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Prof Siniša Malešević | Grounded Nationalisms | Runner-up (honourable mention) in the 2020 Stein Rokkan Award

Grounded Nationalisms is runner-up (honourable mention) in the 2020 Stein Rokkan Award


UCD Sociology's Prof Siniša Malešević's (opens in a new window)Grounded Nationalisms has been awarded runner-up (honourable mention) in the (opens in a new window)2020 Stein Rokkan Award. The overall prize was awarded to The Wealth Effect: How the Great Expectations of the Middle Class Have Changed the Politics of Banking Crises by Prof. Jeffrey M. Chwieroth of the LSE.

The annual Stein Rokkan Prize for Comparative Social Science Research is presented by the International Science Council (ISC), the University of Bergen and theEuropean Consortium for Political Research (ECPR). The prize is open to works in comparative studies from all social science disciplines. It is given to a submission deemed by the Jury to be a substantial and original contribution in comparative social science research.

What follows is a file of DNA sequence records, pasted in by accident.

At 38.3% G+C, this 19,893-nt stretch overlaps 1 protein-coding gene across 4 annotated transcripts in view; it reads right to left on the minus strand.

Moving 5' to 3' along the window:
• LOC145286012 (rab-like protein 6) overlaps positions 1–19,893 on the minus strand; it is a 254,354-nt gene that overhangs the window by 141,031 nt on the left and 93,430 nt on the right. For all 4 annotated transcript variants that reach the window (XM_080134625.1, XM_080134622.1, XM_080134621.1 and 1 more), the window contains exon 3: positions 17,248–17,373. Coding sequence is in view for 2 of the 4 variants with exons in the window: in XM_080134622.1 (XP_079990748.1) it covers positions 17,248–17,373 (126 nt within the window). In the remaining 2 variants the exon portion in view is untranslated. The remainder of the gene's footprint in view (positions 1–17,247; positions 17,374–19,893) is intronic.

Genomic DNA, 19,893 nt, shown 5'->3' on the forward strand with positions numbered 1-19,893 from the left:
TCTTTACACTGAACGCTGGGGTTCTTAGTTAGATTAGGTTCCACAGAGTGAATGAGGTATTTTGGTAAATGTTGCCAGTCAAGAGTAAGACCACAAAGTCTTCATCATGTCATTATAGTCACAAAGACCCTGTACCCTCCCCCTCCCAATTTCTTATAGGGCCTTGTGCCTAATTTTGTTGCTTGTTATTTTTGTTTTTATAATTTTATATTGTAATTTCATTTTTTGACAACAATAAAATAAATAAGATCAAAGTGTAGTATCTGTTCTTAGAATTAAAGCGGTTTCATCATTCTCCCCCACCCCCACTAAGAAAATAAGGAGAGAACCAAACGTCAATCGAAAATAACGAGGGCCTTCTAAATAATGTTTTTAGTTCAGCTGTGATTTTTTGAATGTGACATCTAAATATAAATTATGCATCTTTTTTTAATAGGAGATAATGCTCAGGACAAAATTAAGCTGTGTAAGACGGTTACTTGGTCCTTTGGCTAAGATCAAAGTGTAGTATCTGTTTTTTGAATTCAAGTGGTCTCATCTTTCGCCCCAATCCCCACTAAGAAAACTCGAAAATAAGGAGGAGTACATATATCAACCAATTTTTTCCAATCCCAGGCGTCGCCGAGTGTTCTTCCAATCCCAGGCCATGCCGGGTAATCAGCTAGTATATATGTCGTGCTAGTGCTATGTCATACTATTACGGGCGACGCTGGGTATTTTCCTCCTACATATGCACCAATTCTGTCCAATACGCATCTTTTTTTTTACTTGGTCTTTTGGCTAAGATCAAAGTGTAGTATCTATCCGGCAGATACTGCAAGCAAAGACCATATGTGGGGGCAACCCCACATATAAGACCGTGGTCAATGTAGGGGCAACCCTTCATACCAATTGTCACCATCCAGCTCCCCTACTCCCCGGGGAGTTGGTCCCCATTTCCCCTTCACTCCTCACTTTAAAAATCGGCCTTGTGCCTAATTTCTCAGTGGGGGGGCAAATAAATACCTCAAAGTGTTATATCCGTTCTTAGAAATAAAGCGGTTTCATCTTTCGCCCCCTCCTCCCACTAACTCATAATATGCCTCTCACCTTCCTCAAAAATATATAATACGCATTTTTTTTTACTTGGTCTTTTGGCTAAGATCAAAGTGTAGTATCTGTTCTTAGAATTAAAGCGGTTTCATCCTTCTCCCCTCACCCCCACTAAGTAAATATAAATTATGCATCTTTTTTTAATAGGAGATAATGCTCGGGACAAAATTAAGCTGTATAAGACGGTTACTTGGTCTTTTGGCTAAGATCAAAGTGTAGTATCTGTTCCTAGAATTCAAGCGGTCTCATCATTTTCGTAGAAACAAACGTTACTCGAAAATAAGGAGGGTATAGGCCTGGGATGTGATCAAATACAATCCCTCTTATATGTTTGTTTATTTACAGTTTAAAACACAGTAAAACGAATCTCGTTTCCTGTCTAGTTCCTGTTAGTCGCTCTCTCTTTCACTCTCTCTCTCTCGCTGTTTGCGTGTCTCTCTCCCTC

Cover of Siniša Malešević's book Grounded Nationalisms which shows stacked shipping containers with Chinese and American flags painted on the sides

Grounded Natoinalisms: A Sociological Analysis was published in 2019 by Cambridge University Press.

Book description:

Globalisation is not the enemy of nationalism; instead, as this book shows, the two forces have developed together through modern history. Malešević challenges dominant views which see nationalism as a declining social force. He explains why the recent escalations of populist nationalism throughout the world do not represent a social anomaly but are, in fact, a historical norm. By focusing on ever-increasing organisational capacity, greater ideological penetration and networks of micro-solidarity, Malešević shows how and why nationalism has become deeply grounded in the everyday life of modern human beings. The author explores the social dynamics of these grounded nationalisms via an analysis of varied contexts, from Ireland to the Balkans. His findings show that increased ideological diffusion and the rising coercive capacities of states and other organisations have enabled nationalism to expand and establish itself as the dominant operative ideology of modernity.

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